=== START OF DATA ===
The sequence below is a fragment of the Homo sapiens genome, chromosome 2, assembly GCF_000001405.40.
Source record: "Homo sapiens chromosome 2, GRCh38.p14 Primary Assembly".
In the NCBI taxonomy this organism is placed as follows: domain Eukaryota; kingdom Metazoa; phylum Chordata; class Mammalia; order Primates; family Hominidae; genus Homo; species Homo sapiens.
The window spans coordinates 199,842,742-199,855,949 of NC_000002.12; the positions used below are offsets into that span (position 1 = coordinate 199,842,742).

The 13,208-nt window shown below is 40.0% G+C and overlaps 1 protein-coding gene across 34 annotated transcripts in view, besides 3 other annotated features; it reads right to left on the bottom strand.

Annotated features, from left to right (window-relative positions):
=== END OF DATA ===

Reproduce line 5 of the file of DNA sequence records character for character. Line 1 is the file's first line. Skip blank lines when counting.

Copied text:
The 13,208-nt window shown below is 40.0% G+C and overlaps 1 protein-coding gene across 34 annotated transcripts in view, besides 3 other annotated features; it reads right to left on the bottom strand.